Plaid Cymru: Wood cannot become first minister says rival Price
Leanne Wood cannot become first minister, Plaid Cymru leadership candidate Adam Price has said.
In his first interview since announcing his bid, Mr Price said Plaid will lose the next Senedd election if it carries on the current track.
He said he can "create the momentum" the party needs.
Mr Price, AM for Carmarthen East and Dinefwr, is competing against Ynys Mon AM Rhun ap Iorwerth and Rhondda's Ms Wood for the post.
Asked if he did not believe Leanne Wood could become first minister, he told BBC Wales: "We are at a cross roads as a party.
"If we continue on the current track then we will lose the next election, and that will be a tragedy.
"There's a brief window of opportunity for us. The Labour party that has been a massive dominate force in Welsh politics is going to be vulnerable at the next election.
"In Mark Drakeford, a nice and very able man, he an hardly represent himself as a force for change in the country that is crying out for it".
Mr Price said he can "create the momentum that we need to get people believing again that this country can be different".
"We need a great transformation in Wales. Plaid needs to be the vehicle for that," he said.
Mr Price and Mr ap Iorwerth triggered a leadership contest earlier in July.
Prior to the announcement of his bid, Mr Price criticised what he described as Plaid's "plodding politics of the parsimonious press release, the tired tweet and the formulaic Facebook status".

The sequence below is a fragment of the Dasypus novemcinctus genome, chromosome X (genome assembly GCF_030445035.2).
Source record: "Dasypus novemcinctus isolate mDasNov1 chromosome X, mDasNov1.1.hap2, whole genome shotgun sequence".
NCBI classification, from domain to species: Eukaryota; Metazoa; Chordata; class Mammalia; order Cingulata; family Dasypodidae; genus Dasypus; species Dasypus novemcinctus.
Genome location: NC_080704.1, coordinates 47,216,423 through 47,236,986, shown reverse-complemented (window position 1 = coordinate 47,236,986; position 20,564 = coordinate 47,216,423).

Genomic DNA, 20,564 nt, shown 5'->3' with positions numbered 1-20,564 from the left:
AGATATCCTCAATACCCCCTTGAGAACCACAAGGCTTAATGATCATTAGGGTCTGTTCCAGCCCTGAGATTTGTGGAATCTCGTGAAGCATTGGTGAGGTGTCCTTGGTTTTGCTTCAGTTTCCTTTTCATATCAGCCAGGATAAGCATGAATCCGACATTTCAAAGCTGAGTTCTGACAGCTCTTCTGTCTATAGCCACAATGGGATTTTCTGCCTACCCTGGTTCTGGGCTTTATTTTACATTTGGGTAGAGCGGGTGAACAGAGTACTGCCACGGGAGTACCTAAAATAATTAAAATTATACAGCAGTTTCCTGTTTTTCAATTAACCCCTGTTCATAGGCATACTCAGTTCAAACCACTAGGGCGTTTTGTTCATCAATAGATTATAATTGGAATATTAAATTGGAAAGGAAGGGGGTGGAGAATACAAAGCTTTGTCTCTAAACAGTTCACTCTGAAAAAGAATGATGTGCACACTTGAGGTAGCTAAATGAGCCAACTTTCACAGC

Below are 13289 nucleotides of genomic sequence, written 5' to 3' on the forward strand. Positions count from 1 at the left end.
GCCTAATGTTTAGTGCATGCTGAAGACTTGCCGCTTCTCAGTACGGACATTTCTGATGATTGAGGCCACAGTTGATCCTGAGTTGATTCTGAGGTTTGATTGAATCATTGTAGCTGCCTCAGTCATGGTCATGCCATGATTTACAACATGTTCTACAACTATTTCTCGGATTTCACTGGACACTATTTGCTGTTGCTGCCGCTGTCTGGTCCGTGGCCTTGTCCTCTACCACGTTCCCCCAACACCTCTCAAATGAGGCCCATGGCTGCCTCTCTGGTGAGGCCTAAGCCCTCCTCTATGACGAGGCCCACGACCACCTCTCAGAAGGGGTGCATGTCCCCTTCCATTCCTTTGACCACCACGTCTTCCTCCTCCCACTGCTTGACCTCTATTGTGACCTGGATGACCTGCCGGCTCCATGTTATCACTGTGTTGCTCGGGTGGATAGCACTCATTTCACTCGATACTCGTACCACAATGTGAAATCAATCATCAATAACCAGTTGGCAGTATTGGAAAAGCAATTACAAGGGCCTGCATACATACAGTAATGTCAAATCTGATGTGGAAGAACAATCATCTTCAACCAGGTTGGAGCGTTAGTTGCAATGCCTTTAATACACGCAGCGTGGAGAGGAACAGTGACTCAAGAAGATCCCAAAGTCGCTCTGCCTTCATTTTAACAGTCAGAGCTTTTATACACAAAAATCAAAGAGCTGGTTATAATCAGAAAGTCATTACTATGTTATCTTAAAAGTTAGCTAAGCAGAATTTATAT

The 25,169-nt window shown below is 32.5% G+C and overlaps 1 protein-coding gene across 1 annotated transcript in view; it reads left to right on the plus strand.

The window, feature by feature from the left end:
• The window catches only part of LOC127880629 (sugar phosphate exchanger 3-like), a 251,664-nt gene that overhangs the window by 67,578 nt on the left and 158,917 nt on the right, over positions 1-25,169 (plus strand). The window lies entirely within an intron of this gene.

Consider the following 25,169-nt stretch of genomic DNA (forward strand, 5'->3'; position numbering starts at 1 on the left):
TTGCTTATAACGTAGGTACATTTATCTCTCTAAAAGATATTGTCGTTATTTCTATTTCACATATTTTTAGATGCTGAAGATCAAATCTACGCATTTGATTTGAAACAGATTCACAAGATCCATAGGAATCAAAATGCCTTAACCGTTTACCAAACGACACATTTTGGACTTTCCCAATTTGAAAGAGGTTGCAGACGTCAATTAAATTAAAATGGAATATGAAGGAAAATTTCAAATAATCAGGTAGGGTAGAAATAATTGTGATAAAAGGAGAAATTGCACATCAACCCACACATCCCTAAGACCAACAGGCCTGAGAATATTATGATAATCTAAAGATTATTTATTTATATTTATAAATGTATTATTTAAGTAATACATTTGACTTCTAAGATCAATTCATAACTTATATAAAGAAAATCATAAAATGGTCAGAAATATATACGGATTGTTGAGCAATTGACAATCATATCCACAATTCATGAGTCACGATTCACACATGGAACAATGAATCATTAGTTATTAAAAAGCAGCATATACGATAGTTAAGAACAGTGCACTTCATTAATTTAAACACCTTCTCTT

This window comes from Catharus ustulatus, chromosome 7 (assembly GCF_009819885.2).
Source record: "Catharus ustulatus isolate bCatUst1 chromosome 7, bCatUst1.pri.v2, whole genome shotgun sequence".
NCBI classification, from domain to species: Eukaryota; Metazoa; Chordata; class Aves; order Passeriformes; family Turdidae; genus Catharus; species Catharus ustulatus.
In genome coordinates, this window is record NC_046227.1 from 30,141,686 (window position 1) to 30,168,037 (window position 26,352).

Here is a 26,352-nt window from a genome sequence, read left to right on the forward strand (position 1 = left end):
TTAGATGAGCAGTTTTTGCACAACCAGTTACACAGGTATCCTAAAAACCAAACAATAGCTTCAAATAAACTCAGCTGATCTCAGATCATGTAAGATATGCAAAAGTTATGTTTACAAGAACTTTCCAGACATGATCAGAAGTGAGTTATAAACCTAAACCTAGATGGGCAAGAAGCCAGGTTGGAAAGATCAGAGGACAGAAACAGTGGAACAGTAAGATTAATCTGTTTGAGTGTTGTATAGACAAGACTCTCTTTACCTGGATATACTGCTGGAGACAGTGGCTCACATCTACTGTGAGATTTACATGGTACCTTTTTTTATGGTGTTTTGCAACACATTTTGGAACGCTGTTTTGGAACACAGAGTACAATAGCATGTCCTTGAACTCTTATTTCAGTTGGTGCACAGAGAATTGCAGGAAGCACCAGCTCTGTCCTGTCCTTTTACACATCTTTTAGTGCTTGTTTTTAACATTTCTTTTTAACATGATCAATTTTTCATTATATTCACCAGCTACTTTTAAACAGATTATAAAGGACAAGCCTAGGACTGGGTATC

He told BBC Wales: "There is an appetite out there for the kind of dynamic, great transformation that I want to see.
"Unfortunately we've not been able to tap into that.
"If we just continue the one more heave school of politics, just continue on the same track, woe betide us if we then find we get the same result in 2021.
"If we want to be the change in Wales we first have to show we can change ourselves.
"We have to convince people that we have the appetite, the hunger, the ambition to be the next government in Wales.
"I have that ambition. It was a difficult decision for me to make but now I'm determined to do it.
"We can win and we can restore the faith in the democracy of this country."
Mr Price said the pro-devolution party has "adapted least to the pro-devolution environment".
"We've been historically a party of protest, which is essentially pointing out the horrible things done to Wales by London governments.
"But you know what, the conversation we need to be having is about our own government - and we haven't made that mental shift."
Asked if he's the thinker in the party, he said: "I certainly wouldn't take that as an insult".
And pressed on whether he was confident of winning, he added: "I have to."
Analysis by Aled ap Dafydd, BBC Wales political correspondent
Adam Price has been a member of Plaid Cymru since he was 13.
Days before the result is announced he'll reach the significant milestone of 50.
That's nearly 40 years to live and breath everything the party has done and crucially hasn't achieved.
Publicly he's the effervescent face of Plaid, always talking up electoral fortunes and sending the troops home happy at the end of conferences.
Privately Adam Price has aired concerns about the party's fortunes.
A failure to articulate what a change of government would mean is his primary criticism. Most damning of all is his view that for 20 years Plaid hasn't understood the requirements of devolution.
In the next two months a man who's never shy of an idea will be in overdrive.
Central to his campaign will be the word "change" - saying it loudly and often in a leadership battle could be enough to secure victory.
Changing the colour of government is another matter.
The son of a miner who went to Harvard has already proved an ability to change the natural course set out for many of his peers. Here comes the latest test.